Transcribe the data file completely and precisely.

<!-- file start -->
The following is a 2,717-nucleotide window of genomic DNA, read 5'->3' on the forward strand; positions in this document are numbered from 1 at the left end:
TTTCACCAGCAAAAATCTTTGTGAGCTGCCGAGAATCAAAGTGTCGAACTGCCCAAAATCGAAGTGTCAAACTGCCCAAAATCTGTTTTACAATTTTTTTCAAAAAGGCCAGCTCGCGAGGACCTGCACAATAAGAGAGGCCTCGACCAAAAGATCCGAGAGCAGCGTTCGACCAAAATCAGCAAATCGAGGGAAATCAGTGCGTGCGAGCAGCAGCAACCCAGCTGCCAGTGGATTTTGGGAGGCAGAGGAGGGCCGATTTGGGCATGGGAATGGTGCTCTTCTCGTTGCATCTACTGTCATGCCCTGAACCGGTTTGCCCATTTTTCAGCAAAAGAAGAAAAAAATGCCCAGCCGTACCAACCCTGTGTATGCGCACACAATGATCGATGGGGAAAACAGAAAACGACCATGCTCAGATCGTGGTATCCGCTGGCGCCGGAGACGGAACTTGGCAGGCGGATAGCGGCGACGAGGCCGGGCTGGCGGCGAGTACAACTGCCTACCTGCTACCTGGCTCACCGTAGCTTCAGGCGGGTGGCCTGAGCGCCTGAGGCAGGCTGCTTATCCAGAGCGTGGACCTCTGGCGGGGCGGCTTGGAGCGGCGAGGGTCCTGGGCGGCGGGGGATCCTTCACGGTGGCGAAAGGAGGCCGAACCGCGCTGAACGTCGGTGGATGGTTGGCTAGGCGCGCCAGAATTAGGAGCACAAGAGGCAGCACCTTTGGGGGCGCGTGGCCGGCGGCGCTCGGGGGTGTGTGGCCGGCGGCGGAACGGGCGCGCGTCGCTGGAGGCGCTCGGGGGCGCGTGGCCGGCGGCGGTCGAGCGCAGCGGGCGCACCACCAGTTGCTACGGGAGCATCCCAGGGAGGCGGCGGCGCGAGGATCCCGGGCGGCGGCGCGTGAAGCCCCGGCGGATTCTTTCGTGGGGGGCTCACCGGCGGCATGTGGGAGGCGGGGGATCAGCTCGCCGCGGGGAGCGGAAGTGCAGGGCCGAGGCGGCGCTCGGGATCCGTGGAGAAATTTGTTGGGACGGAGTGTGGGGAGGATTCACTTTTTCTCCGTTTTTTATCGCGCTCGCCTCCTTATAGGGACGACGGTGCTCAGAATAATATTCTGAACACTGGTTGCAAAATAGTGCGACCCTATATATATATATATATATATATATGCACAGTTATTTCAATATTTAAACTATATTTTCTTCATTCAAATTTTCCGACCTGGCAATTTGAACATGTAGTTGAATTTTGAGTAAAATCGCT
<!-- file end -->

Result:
The following is a 2,717-nucleotide window of genomic DNA, read 5'->3' on the forward strand; positions in this document are numbered from 1 at the left end:
TTTCACCAGCAAAAATCTTTGTGAGCTGCCGAGAATCAAAGTGTCGAACTGCCCAAAATCGAAGTGTCAAACTGCCCAAAATCTGTTTTACAATTTTTTTCAAAAAGGCCAGCTCGCGAGGACCTGCACAATAAGAGAGGCCTCGACCAAAAGATCCGAGAGCAGCGTTCGACCAAAATCAGCAAATCGAGGGAAATCAGTGCGTGCGAGCAGCAGCAACCCAGCTGCCAGTGGATTTTGGGAGGCAGAGGAGGGCCGATTTGGGCATGGGAATGGTGCTCTTCTCGTTGCATCTACTGTCATGCCCTGAACCGGTTTGCCCATTTTTCAGCAAAAGAAGAAAAAAATGCCCAGCCGTACCAACCCTGTGTATGCGCACACAATGATCGATGGGGAAAACAGAAAACGACCATGCTCAGATCGTGGTATCCGCTGGCGCCGGAGACGGAACTTGGCAGGCGGATAGCGGCGACGAGGCCGGGCTGGCGGCGAGTACAACTGCCTACCTGCTACCTGGCTCACCGTAGCTTCAGGCGGGTGGCCTGAGCGCCTGAGGCAGGCTGCTTATCCAGAGCGTGGACCTCTGGCGGGGCGGCTTGGAGCGGCGAGGGTCCTGGGCGGCGGGGGATCCTTCACGGTGGCGAAAGGAGGCCGAACCGCGCTGAACGTCGGTGGATGGTTGGCTAGGCGCGCCAGAATTAGGAGCACAAGAGGCAGCACCTTTGGGGGCGCGTGGCCGGCGGCGCTCGGGGGTGTGTGGCCGGCGGCGGAACGGGCGCGCGTCGCTGGAGGCGCTCGGGGGCGCGTGGCCGGCGGCGGTCGAGCGCAGCGGGCGCACCACCAGTTGCTACGGGAGCATCCCAGGGAGGCGGCGGCGCGAGGATCCCGGGCGGCGGCGCGTGAAGCCCCGGCGGATTCTTTCGTGGGGGGCTCACCGGCGGCATGTGGGAGGCGGGGGATCAGCTCGCCGCGGGGAGCGGAAGTGCAGGGCCGAGGCGGCGCTCGGGATCCGTGGAGAAATTTGTTGGGACGGAGTGTGGGGAGGATTCACTTTTTCTCCGTTTTTTATCGCGCTCGCCTCCTTATAGGGACGACGGTGCTCAGAATAATATTCTGAACACTGGTTGCAAAATAGTGCGACCCTATATATATATATATATATATATATGCACAGTTATTTCAATATTTAAACTATATTTTCTTCATTCAAATTTTCCGACCTGGCAATTTGAACATGTAGTTGAATTTTGAGTAAAATCGCT